The thief on the cross has little or nothing to do with baptism. The Bible teaches that baptism is essential for salvation. Those who disagree often point to the thief on the cross as evidence that baptism is not required for salvation. Their reasoning is that since Jesus told the thief that he would be with him in paradise but did not also tell him to be baptized, that it proves baptism is not a necessary part of salvation. They reason that the thief was saved without baptism and so can people today. Such reasoning is incorrect and forces a conclusion not supported by the text or context of the thief on the cross.
The Thief on the Cross – Background
The thief on the cross is mentioned, to some degree, in all four gospels. Matthew 27:38, 44; Mark 15:27, 32 and John 19:18, all confirm that Jesus was crucified along with two other criminals who mocked and reviled the Lord along with those who watched. Only Luke records the change of heart of one of the criminals (Luke 23:32-43).
After joining the rebuking of Jesus, one of the criminals changed his heart and his mind.
“But the other rebuked him saying, ‘Do you not fear God, since you are under the same sentence of condemnation? And we indeed justly for we are receiving the due reward of our deeds; but this man has done nothing wrong.’ And he said, ‘Jesus, remember me when you come into your kingdom.’ And he said to him, ‘Truly, I say to you, today you will be with me in paradise.” (Luke 23:39-43)
Two things are clear. First, the thief on the cross was a sinner, facing imminent death, and was deeply in need of salvation. Second, Jesus alone could meet his need and did save the thief. It makes no sense to argue that Jesus did not forgive him and grant unto him eternal life while he hung upon the cross.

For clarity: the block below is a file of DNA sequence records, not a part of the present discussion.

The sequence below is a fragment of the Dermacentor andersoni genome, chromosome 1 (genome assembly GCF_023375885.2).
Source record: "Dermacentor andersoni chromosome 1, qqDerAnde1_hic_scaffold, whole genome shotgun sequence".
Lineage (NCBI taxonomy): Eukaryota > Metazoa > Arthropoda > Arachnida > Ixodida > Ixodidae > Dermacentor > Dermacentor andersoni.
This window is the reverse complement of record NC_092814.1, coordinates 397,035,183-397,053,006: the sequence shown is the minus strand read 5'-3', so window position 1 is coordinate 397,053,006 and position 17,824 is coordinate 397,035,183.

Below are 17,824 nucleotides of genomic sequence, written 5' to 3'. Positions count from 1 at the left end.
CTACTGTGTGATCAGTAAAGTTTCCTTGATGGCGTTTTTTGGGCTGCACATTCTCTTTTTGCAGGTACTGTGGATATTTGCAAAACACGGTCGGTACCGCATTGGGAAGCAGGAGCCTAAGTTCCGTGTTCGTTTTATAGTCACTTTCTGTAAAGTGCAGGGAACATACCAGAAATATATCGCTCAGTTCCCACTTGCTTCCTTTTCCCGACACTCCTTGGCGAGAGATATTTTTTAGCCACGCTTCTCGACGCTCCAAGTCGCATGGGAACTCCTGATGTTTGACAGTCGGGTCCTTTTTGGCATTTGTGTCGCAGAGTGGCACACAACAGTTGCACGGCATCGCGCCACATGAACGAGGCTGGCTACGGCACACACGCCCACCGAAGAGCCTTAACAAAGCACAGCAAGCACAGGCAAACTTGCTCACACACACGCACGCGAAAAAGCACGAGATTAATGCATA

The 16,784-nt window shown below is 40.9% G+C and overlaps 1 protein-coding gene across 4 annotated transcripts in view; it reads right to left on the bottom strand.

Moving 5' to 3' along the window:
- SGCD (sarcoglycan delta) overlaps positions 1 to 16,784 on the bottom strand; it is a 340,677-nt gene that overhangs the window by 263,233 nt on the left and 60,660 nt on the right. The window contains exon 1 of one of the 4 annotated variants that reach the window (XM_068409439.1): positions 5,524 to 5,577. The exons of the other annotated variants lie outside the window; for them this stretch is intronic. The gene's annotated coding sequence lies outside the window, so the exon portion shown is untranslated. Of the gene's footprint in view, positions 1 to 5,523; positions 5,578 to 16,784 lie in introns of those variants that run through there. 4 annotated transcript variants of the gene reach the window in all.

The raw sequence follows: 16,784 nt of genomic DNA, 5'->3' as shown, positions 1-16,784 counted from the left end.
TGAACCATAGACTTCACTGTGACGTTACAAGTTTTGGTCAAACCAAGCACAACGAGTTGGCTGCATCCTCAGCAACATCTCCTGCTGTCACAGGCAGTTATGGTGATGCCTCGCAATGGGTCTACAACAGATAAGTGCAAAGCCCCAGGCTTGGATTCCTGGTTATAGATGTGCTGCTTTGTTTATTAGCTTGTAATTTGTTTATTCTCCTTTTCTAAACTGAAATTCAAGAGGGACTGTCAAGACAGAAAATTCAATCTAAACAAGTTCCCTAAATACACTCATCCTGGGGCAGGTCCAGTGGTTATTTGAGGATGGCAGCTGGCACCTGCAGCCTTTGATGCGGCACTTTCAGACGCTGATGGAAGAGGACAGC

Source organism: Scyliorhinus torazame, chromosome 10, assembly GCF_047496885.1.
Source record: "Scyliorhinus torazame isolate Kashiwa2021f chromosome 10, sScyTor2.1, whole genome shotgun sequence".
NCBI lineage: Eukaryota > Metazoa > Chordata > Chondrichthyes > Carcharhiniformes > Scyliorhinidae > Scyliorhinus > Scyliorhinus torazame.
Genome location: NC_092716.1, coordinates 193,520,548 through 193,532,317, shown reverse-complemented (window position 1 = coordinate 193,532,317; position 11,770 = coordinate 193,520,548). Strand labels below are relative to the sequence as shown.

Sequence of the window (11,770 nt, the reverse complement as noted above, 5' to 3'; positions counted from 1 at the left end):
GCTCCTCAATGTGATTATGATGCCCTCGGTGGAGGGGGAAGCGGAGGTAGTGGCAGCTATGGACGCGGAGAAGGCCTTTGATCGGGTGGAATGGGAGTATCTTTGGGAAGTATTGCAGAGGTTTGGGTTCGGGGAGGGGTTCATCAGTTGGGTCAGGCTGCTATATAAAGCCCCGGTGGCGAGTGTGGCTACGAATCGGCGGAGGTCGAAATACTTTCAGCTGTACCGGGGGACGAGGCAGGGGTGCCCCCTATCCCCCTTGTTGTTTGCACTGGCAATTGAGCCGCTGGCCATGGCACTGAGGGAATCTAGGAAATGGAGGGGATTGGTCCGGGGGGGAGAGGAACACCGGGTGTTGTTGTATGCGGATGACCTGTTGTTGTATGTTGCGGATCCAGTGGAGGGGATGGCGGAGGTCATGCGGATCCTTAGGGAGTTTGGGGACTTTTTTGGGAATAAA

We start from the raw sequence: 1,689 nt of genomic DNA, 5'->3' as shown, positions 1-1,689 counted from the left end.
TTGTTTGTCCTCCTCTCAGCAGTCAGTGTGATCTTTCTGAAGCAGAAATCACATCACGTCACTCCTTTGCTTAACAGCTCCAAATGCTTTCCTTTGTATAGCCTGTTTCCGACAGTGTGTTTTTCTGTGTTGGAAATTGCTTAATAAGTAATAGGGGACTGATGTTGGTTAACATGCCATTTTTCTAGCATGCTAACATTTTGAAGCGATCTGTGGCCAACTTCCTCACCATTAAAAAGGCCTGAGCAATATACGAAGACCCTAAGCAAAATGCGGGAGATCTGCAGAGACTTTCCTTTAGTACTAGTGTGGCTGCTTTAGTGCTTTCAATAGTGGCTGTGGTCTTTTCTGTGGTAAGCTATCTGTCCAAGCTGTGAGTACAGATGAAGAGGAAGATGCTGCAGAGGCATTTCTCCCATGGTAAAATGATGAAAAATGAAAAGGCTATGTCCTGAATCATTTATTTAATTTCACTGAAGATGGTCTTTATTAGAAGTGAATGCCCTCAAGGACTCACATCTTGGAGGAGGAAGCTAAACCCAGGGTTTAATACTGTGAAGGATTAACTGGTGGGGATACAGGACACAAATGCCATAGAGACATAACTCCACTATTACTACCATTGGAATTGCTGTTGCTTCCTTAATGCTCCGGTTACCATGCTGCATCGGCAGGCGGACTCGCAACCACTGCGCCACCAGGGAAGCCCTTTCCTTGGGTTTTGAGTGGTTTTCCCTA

With these final words, the thief on the cross fades from history and he is never again mentioned in Scripture.
But despite these events, this man’s salvation story has no impact on Christian baptism today.
The Thief on the Cross Never Lived Under Christianity
The thief lived and died under the Law of Moses, a law which did not include baptism. This simple fact destroys the argument that the thief proves baptism is unnecessary.
All of human history stands under one of three spiritual covenants or dispensations. All of mankind has lived under either the Patriarchal age, the Mosaic age or the Christian age. Today, all men everywhere are subject to the law of Christ and live under the Christian dispensation. That dispensation began 50 days after the crucifixion during the Jewish holiday of Pentecost. It was there that baptism was given as a requirement for salvation (Acts 2:38). Prior to Pentecost there was no such requirement. Therefore, the thief, who lived and died before the Christian age, cannot be used as an example of salvation apart from baptism. To use the thief as such an example, would be akin to demanding that Christians offer burnt offerings at the Temple in Jerusalem.
The imperative of baptism is for Christians, not for Jews.
The Thief on the Cross was Saved by Jesus Before Jesus Died
It must not be overlooked that Jesus’ promise, “Today you will be with me in paradise,” was uttered before his death. Thus, his will and testament upon which Christianity is ordered, was not yet in effect. There is an instructive comment in Hebrews 9:15-17 which is on point for our discussion.
“Therefore he is the mediator of a new covenant, so that those who are called may receive the promised eternal inheritance, since a death has occurred that redeems them from the transgressions committed under the first covenant. For where a will is involved, the death of the one who made it must be established. For a will takes effect only at death, since it is not in force as long as the one who made it is alive.”
Before baptism, the church, the Lord’s Supper or any other Christ-given ordinance of New Testament life was in effect, Christ had to die. Before that time Jesus could and did forgive sins apart from baptism (Matthew 9:2; Mark 2:7; Luke 5:20).
The Thief on the Cross and Facts Not in Evidence
Even if one rejects the above facts and passages, he is still left with a problem. We know nothing about the thief on the cross prior to the Crucifixion of Jesus. We do not know and cannot state conclusively that he was never baptized.